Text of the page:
I look forward to discussing specific measures in the Bill throughout the process that we embarked on on Monday—this Committee. We will be talking about plastic and other waste issues a great deal, but for now I hope that what I have said has reassured noble Lords somewhat and I beg them not to press their amendments.

My Lords, I have requests to speak after the Minister from three noble Lords, the noble Baronesses, Lady Boycott, Lady Ritchie of Downpatrick and Lady Bennett of Manor Castle.

I thank noble Lords who made kind comments about my knowledge of plastic. I do not in any sense pretend to be an expert on this subject, but I do know quite a bit about food and where it connects with plastics.

I am very pleased to support the amendment of the noble Baroness, Lady Jones, and I am sorry I did not get onto the speakers’ list. I assumed that I would be on it as my name was on the Marshalled List, but even when I rang up yesterday to ask to come on it, they said I was not allowed because those lists were fixed. I realise I am still a newcomer. I thank the Minister for his response, which is extremely encouraging, and I thank all noble Lords who have made so many incredibly good points. I am only going to try to make some points which I think can still be made.

I feel our targets are still too low and we could outlaw single-use plastic. Some 69 countries currently have either partially or totally banned its use, particularly in Africa. Single-use plastic is very bound up with the way that food is sold by supermarkets, and in a lot of cases with fruit and vegetables you end up buying more than you want. There is a very direct line—say, when you have a large amount of grapes in a box with a single-use lid, when you actually wanted half the amount of grapes because you happen to be a single person, so some of those grapes are wasted. This suits the supermarket, but it does not suit the consumer and, obviously, it does not suit the planet.

It seems to me that supermarkets are getting away with murder at the moment. They are selling us single-use bags for 10p and also bags for life. Frankly, I am embarrassed by how many bags for life I have because I hate buying the 10p ones, which seem worse—I probably have about 15 bags for life now, which is way too many. This means that the supermarkets made at least £100 out of me on bags because of my laziness—but at least I reuse them.

The Minister and several other noble Lords raised a point about how we export plastic for recycling. Turkey is big on this list: 40% of our plastic now goes there—Greenpeace has been running a campaign on this—and it ends up incinerated or in landfill. I was very interested to hear the Minister say that it is the Government who are taking action, because it is my understanding that, from 1 July, Turkey is banning our waste. I would be interested to find out what the truth is, in this debate or at some point in the next few days.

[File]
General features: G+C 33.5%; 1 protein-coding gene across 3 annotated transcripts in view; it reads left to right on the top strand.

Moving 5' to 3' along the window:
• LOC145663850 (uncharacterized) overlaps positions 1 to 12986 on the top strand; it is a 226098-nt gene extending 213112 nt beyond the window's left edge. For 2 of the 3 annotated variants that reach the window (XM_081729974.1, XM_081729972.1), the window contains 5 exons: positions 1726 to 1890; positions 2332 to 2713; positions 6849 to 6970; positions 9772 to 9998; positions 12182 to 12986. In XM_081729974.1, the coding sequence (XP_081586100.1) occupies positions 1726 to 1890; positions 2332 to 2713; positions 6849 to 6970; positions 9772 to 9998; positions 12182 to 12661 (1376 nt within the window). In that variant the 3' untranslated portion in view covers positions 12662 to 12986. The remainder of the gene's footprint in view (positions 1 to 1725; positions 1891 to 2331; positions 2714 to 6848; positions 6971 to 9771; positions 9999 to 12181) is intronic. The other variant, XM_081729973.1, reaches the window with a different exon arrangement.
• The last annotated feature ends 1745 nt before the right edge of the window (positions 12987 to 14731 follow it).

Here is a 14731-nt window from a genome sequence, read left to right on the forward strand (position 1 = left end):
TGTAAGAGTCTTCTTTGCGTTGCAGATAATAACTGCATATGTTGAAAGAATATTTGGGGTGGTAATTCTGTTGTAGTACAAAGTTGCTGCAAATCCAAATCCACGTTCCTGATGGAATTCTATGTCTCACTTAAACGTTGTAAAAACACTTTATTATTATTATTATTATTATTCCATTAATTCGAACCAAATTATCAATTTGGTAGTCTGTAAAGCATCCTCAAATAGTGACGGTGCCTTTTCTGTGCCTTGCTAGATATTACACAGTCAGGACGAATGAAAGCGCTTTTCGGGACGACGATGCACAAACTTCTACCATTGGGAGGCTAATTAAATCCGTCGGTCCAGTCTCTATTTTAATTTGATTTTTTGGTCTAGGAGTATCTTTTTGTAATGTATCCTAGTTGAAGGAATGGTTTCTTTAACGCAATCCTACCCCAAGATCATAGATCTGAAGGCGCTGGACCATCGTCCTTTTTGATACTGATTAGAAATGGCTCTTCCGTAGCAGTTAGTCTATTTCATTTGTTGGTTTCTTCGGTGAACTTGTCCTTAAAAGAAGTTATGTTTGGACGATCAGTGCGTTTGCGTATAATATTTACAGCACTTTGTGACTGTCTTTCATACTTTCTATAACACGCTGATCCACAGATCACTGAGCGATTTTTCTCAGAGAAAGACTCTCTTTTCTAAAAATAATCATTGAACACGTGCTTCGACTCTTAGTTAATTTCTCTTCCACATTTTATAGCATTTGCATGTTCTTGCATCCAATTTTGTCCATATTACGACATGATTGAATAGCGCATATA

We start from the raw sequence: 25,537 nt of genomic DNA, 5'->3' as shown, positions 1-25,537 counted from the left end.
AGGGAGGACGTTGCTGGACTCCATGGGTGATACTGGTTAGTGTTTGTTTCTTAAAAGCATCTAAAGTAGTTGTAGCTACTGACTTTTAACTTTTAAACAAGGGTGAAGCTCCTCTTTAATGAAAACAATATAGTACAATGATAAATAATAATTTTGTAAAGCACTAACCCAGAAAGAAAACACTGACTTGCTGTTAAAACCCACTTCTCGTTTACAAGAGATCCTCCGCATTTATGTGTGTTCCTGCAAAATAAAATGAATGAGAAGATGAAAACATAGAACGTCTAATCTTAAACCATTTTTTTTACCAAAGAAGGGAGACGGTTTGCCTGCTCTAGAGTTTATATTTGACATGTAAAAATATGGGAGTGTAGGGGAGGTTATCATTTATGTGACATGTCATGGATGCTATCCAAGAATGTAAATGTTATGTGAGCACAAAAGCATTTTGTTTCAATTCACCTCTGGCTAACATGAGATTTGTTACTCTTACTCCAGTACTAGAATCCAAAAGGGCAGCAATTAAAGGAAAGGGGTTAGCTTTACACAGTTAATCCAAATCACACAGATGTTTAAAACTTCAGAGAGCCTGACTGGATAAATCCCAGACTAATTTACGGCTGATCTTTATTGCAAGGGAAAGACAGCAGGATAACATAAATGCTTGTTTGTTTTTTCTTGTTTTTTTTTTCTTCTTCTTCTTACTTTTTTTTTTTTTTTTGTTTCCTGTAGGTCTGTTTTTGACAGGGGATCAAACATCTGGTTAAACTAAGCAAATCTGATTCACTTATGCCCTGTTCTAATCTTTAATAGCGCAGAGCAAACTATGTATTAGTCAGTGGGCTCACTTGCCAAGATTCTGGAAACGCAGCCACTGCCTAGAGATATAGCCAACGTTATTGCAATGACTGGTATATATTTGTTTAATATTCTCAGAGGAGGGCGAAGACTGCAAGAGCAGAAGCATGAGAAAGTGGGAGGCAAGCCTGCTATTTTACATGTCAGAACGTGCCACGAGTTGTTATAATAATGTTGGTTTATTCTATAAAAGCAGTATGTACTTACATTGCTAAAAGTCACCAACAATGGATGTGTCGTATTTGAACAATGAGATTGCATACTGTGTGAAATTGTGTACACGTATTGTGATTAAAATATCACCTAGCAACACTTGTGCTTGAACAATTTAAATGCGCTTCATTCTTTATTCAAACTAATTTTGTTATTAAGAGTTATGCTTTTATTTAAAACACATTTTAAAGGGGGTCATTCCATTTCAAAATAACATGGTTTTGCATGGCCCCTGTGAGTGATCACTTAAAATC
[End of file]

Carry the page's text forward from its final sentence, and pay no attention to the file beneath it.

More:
I will mention the one group of people that of course wants using plastic to go on. There are different types of plastic—I have good plastic, such as plastic cups and picnic plates that I have had for 20 years—and there needs to be really good public education to make us understand that one type of plastic is okay and another is not. We could look at a complete ban such plastic. I am sorry—I have completely lost my train of thought.

Masks have shown that, a year and a half in, the Government are not taking the plastic issue completely seriously. They are allowing these things to be made, and we could have stopped this.

My final point is that plastic is obviously made from oil. The oil companies have one last throw of the dice, and that is in making more plastic. ClientEarth is fighting a huge case at the moment over the big new petrochemical company that is being set up on the Belgian border, which is primarily there to make plastic and flood the world with more of it, as we move towards banning fossil fuels. Please do not let us let this happen. I think we should move to a total ban on single-use plastic. As the noble Baroness, Lady Parminter, wisely said, this is an issue where the public are really on side with the Government and will be urging them on for measures that are as tough as they can manage.

I thank the noble Baroness for her comments, and I echo those of many others. She is a person of great knowledge and expertise on this issue. I have a note on my phone to contact her tomorrow to talk about something that I assume is connected to what she was just saying—I very much look forward to that. I completely agree with her that we can go further on single-use plastics. We have the power to do so, and I am absolutely committed that we will. This is not a niche concern on my part, or even one that is limited to me; it is shared by all of my colleagues in Defra, without exception.